WBU-AP(Senior group) Fine Work
“What Braille Has Done for Me”
Malaysia Choo Kim Yoon (42/Male)
"Learning Braille may be a difficult task; but once achieved, it could bring you a fortune".
These are the words of Cikgu Murni which keep ringing in my ears; she taught me how to read and write in Braille and her words are a constant source of encouragement to me as I live from day to day.
Indeed, I have always cherished the fact that I am a skilled Braille user. I know it will bring me a fortune some day. Because of this, I have put in much effort to acquire my Braille skills. And so I read a lot of Braille materials and I did a lot of writing in Braille both at home or in school. I had the firm belief that mastering Braille will be the hope of promise and would brighten my future.
I have found this to be true. My Braille skills have already brought good fortune into my life even in my childhood days. I look back to my school days with much appreciation when I had so many sighted friends. They got along very fine with me in the class-room even though I was different from them because I was using the Perkins brailler. With the Braille machine, I was able to enjoy studying Mathematics, English, Bahasa Malaysia, Science, History and Geography. Best of all were the singing classes with my sighted friends -- they sang with their print notes while I followed with my Braille words. My only regret was that I had to miss out on the Art and Craft classes.
Fortunately, this did not trouble me too much as I knew I could fall back on Braille, my faithful friend for always. Moreover, my teachers and my friends were very supportive. By placing my trust in Braille, I eventually proved to society that I could excel in my studies in spite of my blindness. I obtained Grade A for every examination, including the Senior School Certificate Examination (or SPM) conducted by the Government. Truly, I appreciate Braille very much for having given me the opportunity to become a literate person.
Yes, in 2006 Braille did bring me a fortune -- this was the year when the Malaysian Association for the Blind organized the Braille Essay Competition in conjunction with the celebration of Louis Braille Day which falls on 4th January every year. I took part in the Braille Lyrics Category and submitted my composition entitled "Jasa Braille" (or "The Advantages of Braille"). It brought me the first prize -- hurray and thank God!
I was so excited and delighted. But more than just being the winner of the first prize, I felt much joy in having been able to express my deep appreciation to my loyal friend, Braille, in poem and in song. I felt such beauty and meaning in my composition as I had been able to record my deepest sense of gratitude to the "Father of Braille; truly, Louis Braille deserves world fame and a place in my heart because of the many sacrifices in time and effort in order to perfect the system of Braille for use in our daily lives as blind people. Braille will always be a source of hope and inspiration for my future destiny.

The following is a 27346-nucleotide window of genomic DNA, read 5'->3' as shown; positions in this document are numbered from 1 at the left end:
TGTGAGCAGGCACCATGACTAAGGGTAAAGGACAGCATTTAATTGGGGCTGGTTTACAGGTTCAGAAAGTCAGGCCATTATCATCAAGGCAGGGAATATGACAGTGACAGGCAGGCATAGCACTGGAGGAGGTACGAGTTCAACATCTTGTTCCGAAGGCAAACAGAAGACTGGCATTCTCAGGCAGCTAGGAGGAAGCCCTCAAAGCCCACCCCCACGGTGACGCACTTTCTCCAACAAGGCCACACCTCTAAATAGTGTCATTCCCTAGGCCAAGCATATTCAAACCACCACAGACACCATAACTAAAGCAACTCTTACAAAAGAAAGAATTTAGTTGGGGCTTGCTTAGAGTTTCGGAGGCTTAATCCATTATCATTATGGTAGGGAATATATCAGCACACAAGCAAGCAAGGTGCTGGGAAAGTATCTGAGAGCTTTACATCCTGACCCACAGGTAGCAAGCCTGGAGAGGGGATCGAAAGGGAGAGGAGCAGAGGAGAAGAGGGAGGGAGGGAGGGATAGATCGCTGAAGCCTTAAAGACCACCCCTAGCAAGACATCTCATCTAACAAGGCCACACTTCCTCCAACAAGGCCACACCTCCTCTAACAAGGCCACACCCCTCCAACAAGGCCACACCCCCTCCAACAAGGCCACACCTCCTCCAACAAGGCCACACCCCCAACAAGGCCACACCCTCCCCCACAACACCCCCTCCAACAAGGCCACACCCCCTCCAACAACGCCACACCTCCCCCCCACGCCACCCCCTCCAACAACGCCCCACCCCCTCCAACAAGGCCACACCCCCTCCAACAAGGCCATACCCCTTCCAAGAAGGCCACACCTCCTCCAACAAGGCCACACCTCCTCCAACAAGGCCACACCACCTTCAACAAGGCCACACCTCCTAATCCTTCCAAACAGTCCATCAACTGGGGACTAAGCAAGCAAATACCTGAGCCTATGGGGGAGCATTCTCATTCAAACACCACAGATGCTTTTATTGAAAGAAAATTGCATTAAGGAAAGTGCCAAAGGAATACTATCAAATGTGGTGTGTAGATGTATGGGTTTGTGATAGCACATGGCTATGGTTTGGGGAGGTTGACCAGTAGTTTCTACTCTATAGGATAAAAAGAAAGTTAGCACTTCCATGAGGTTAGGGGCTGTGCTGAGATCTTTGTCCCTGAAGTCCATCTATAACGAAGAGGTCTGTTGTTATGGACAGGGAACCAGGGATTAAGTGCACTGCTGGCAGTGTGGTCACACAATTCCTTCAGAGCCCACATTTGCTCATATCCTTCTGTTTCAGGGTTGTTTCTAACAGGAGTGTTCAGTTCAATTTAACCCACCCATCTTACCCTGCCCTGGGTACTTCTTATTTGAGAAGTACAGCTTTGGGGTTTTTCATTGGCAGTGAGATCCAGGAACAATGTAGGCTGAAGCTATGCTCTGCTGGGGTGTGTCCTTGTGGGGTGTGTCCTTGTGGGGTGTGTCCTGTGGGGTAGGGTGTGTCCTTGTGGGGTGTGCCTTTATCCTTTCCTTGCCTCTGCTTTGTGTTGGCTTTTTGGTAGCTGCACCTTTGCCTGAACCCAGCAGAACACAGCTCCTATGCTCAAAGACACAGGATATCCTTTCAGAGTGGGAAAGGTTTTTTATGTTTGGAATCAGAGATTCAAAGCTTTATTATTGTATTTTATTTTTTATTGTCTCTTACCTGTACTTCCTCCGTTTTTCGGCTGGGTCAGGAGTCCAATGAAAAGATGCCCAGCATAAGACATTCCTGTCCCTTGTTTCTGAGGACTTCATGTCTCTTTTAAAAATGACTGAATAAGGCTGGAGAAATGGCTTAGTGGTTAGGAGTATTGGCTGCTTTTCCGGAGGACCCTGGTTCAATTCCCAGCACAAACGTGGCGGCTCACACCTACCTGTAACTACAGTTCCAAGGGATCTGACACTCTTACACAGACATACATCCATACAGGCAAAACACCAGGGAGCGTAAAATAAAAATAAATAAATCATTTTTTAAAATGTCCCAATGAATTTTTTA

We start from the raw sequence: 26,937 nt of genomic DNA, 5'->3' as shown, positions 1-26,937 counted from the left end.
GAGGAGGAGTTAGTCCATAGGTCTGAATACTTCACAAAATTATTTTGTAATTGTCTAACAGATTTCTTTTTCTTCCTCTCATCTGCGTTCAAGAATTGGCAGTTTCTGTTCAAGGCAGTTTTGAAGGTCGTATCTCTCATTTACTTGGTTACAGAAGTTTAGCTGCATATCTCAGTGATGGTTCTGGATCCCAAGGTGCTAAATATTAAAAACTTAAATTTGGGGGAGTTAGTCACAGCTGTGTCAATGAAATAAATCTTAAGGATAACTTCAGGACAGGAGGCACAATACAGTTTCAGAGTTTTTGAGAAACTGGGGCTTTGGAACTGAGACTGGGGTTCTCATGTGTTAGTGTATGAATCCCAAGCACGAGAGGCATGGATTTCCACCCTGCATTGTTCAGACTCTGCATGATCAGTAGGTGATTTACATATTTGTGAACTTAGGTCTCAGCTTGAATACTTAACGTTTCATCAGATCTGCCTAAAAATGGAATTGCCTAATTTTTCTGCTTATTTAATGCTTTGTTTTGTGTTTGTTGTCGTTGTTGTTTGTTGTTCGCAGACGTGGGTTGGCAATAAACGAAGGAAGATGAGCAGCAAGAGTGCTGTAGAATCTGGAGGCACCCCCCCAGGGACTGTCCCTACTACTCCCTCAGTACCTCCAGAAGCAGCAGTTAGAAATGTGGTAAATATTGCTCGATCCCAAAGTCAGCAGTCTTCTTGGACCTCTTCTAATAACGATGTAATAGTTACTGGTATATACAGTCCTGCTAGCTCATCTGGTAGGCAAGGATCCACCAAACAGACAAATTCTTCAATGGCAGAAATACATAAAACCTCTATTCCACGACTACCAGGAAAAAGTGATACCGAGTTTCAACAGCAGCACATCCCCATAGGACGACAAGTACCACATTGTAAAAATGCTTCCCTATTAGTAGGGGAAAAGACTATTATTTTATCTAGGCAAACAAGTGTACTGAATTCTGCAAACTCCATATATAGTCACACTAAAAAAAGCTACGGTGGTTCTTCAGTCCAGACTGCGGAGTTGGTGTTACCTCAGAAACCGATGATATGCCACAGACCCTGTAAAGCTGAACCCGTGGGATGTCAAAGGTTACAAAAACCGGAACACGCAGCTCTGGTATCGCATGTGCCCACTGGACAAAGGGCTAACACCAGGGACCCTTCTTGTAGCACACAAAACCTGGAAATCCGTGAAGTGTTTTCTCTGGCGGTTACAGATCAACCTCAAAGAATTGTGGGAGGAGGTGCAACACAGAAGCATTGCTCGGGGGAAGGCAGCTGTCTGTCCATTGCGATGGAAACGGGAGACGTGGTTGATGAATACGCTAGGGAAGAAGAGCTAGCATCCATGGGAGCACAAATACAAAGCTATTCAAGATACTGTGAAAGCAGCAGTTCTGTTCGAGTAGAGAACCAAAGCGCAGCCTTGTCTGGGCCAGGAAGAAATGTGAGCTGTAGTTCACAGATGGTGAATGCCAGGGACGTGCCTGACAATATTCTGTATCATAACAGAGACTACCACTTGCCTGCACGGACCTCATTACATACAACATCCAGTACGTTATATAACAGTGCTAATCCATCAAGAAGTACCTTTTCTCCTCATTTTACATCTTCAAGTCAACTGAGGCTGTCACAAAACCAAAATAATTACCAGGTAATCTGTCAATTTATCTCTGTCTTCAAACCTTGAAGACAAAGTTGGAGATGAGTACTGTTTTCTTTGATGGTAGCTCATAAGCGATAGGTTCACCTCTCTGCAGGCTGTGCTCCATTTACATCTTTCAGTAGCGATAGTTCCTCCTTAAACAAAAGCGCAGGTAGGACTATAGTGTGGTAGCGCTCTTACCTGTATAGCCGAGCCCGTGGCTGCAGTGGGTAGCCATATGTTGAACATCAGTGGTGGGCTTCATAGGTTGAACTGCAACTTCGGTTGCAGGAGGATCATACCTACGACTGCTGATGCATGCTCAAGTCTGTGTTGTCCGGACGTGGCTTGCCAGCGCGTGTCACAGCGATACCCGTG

I am not only blind but I am also severely deaf. As a result, I find great difficulty in communicating with other people. Fortunately, because of my knowledge in Braille, I have been able to learn a special technique of communication for the deaf-blind known as Finger-Braille. By imagining that my fingers are the keys of the Perkins brailler, I can receive messages from another person when he taps out the Braille letters on the back of my fingers corresponding with the keys on the brailler. I can then reply in words because I can still speak.
Finger-Braille is cheap, easy and light. My fingers go with me wherever I go. I need not buy any special equipment. I can interact with my friends anywhere -- in the restaurant, market, church, hospital, bus or train.
If I should fall ill, my friends would use Braille labels to help me identify the medicines. Without the Braille labels, I would probably have consumed the wrong medicine and this could have endangered my life.
Braille has also opened up the way for me to technology. I am now able to use the Braille-Note PK to read and write Braille by using the refreshable Braille display. In addition, I have tried out the DB-Communicator on the mobile phone to make contact with deaf-blind persons and even with sighted people. However, although all this advanced equipment is out of my reach and not within my means to purchase them, I am very happy with the progress being made in technology that has made it possible to produce Braille reading materials more speedily in order to improve our learning opportunities and to increase our joys and pleasure in reading.
Braille has really brightened up my days. It will be a constant help to me through life until the end comes.
Thank you, Louis Braille.